Democrats taking debate stage at TSU promise billions for schools like it

WASHINGTON — When the Democratic presidential hopefuls take the debate stage at Texas Southern University on Thursday, they’re likely to tout a range of policy proposals designed to woo people on campuses like it: Free college, student debt forgiveness and more.

But several of them will also have a rare opportunity to pitch policies their campaigns have tailored to historically black colleges and universities like Texas Southern. At least five candidates — half of those who qualified for the third debate — have proposed major funding boosts, most in the tens of billions, for the schools, all part of their effort to court black voters.

Sen. Kamala Harris, an HBCU graduate herself, has proposed the most, at $60 billion. Sen. Elizabeth Warren pledged $50 billion for the schools, if she wins. South Bend, Ind. Mayor Pete Buttigieg says he would give them $25 billion. Julián Castro, meanwhile, has said he’d boost their funding by $3 billion a year.

“There has been a lot of talk around HBCUs — early — which is positive and surprising to me,” said Marybeth Gasman, director of the Center for Minority Serving Institutions at the University of Pennsylvania. “I do think that candidates have finally realized the power of the black population in elections and also the strength that HBCUs bring to our economy and educational abilities as a nation.”

HBCUs represent just 3 percent of colleges in the nation, but award 17 percent of all bachelor’s degrees earned by black students. They have awarded nearly a quarter of the bachelor’s degrees earned by black students in science, technology, engineering and math fields since the early 2000s, according to one study.

But the schools are also historically underfunded, so an injection of cash would especially matter for them, advocates say.

“They have never gotten the requisite funding to allow them to be competitive with their non-HBCU peer institutions,” said David Sheppard, senior vice president, general counsel and chief of staff at the Thurgood Marshall College Fund, which represents the nation’s public HBCUs, including Texas Southern. “So to have the funding that has been proposed in a couple of these proposals is of critical importance.”

Sheppard said some predominantly white research universities, such as Johns Hopkins University in Baltimore, rake in more than $1 billion a year in federal funding. Most HBCUs are getting in the tens of millions, he said, in large part because there still isn’t a single HBCU that qualifies as a top-tier research institution.

The candidates are playing up those disparities as they seek to win over black voters.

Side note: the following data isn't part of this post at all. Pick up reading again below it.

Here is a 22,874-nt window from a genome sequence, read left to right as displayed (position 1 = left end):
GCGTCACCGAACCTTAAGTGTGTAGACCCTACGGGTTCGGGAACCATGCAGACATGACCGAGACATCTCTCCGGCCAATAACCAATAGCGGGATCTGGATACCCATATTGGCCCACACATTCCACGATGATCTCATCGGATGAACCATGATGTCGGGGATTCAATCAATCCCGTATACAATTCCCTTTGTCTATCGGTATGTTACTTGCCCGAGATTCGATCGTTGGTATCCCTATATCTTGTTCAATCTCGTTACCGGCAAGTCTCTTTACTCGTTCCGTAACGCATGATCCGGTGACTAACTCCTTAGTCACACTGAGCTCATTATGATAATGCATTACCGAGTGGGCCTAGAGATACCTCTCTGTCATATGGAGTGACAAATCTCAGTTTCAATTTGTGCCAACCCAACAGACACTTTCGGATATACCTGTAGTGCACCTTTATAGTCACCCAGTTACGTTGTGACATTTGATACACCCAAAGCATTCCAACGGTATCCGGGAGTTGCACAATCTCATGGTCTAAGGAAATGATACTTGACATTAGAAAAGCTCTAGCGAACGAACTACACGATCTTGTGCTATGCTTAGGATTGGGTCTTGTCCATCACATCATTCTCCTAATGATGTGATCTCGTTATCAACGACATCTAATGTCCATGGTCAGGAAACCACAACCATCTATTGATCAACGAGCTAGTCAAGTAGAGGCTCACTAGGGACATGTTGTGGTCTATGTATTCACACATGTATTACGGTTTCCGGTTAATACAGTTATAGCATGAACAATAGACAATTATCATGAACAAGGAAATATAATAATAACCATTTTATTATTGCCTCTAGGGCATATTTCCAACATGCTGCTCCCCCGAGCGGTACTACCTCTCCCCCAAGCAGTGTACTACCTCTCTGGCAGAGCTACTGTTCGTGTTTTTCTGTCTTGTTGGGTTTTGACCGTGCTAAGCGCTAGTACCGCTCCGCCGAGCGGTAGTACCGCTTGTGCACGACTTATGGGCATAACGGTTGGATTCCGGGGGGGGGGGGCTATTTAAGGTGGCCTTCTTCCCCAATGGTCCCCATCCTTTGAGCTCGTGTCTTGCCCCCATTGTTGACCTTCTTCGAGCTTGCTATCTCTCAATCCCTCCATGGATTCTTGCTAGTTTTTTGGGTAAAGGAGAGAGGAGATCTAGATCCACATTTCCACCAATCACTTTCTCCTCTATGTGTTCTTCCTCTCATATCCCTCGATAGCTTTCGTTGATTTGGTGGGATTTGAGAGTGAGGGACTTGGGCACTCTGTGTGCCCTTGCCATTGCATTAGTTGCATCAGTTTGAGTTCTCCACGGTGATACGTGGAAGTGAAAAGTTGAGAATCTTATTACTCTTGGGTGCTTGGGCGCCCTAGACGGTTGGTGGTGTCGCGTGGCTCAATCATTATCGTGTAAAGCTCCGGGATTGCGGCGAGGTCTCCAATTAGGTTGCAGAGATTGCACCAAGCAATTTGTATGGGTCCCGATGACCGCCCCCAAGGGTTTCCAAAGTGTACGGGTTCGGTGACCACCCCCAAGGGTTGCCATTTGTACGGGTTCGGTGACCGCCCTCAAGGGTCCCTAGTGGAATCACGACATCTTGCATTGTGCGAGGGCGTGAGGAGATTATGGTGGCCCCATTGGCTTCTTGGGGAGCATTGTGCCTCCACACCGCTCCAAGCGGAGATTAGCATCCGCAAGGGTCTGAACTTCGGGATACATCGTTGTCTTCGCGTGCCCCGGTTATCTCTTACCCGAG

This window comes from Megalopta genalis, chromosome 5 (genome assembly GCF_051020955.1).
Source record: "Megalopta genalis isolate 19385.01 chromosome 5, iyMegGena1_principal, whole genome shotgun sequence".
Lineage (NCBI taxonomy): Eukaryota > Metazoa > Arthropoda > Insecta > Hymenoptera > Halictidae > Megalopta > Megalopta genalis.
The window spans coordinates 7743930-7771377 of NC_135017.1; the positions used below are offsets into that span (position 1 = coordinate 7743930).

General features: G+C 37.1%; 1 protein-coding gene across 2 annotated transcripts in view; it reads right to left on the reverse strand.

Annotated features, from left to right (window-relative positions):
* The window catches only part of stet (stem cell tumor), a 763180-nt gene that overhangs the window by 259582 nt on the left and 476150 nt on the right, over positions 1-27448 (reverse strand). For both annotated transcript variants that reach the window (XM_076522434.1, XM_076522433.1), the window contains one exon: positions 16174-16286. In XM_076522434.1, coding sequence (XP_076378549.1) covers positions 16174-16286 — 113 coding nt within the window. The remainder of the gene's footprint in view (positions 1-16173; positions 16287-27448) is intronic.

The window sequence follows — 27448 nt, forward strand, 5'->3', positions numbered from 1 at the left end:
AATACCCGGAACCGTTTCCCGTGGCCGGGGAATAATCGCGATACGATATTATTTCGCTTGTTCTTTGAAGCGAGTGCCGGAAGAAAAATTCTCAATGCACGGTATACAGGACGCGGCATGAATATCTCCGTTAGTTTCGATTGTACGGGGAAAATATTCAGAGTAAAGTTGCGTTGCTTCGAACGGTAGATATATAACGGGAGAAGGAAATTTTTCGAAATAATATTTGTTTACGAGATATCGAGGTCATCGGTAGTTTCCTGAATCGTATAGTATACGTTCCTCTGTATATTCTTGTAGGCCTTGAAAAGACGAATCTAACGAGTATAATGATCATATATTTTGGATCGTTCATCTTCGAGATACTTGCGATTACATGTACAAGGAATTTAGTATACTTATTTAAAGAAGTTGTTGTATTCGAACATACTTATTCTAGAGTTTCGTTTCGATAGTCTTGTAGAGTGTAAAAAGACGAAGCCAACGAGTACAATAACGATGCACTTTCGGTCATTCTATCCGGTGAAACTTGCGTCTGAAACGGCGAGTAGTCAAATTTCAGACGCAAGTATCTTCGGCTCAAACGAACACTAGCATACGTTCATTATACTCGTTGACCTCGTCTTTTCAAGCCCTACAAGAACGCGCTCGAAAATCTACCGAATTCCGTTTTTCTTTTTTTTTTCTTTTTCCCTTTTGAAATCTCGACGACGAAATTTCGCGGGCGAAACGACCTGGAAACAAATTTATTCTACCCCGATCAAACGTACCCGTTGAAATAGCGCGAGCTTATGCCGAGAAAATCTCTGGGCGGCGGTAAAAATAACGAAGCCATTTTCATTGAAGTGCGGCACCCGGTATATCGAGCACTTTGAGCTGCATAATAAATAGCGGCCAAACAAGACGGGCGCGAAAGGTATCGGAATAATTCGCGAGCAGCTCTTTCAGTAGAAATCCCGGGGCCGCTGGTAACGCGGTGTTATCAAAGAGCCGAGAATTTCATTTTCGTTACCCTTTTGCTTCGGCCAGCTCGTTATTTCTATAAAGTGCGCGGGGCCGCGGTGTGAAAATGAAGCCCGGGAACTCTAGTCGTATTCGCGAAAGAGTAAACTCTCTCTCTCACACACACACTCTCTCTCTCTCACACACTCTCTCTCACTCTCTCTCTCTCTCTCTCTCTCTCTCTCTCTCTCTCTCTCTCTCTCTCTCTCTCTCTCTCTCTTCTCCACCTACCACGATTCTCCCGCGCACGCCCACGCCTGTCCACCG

“HBCUs have always had to do more with less — and as a result, many are in danger of closing or have already shuttered their doors,” Warren wrote in a post online when she laid out her plan. “We can’t fix this by nibbling around the edges.”

“Historically Black Colleges and Universities account for 80% of Black judges, 50% of Black lawyers, and 25% of Black STEM degrees — they deserve more dedicated financial support,” Buttigieg tweeted.

They’ll also tout their connections to the schools. Harris, especially, has a strong case to make, as a graduate of Howard University, where she was a member of the Alpha Kappa Alpha Sorority, the oldest Greek-letter organization established by African-American college-educated women. She has sought to tap that network early.

But others, including Sen. Cory Booker, whose parents are HBCU graduates, have talked up the schools in the past.

“HBCUs are not just for African-Americans,” Booker tweeted in March. “HBCUs make America stronger.”

Sen. Bernie Sanders, who toured HBCUs during his 2016 run, has also taken to Twitter to voice support for the schools: “It’s time to fully fund HBCUs, reduce the outrageous burden of student debt weighing down the lives of millions of Americans and ensure everyone can get a higher education regardless of their family’s income.”

Beto O’Rourke, too, campaigned on HBCU campuses during his 2018 Senate run. He gave the commencement address at Paul Quinn College, the oldest HBCU in Texas, earlier this year.

Regardless of whether the money the candidates are promising ever really comes, the talk about HBCUs — and the debate at Texas Southern— are a big boost.

“The fact that TSU has a debate on campus is a significant event — that’s the bottom line,” Sheppard said. “It has the opportunity to give some exposure not to only TSU, but some other HBCUs.

“Part of the benefit of having debate on campus is, for some people … allowing them to know that HBCUs exist and to educate themselves more about what our institutions are doing,” he said.

As Texas Southern President Austin Lane put it: “We could not afford the cost that would be associated with this type of exposure, this type of big stage exposure.”

As for the candidate’s proposals?

“I’m trying to stay calm and cool and not get too wrapped up into the pitches being made,” he said. “I don’t really look at a lot of that until those proposals become law or funding that translates from the Education Department to us.”

By Benjamin Wermund of the Houston Chronicle.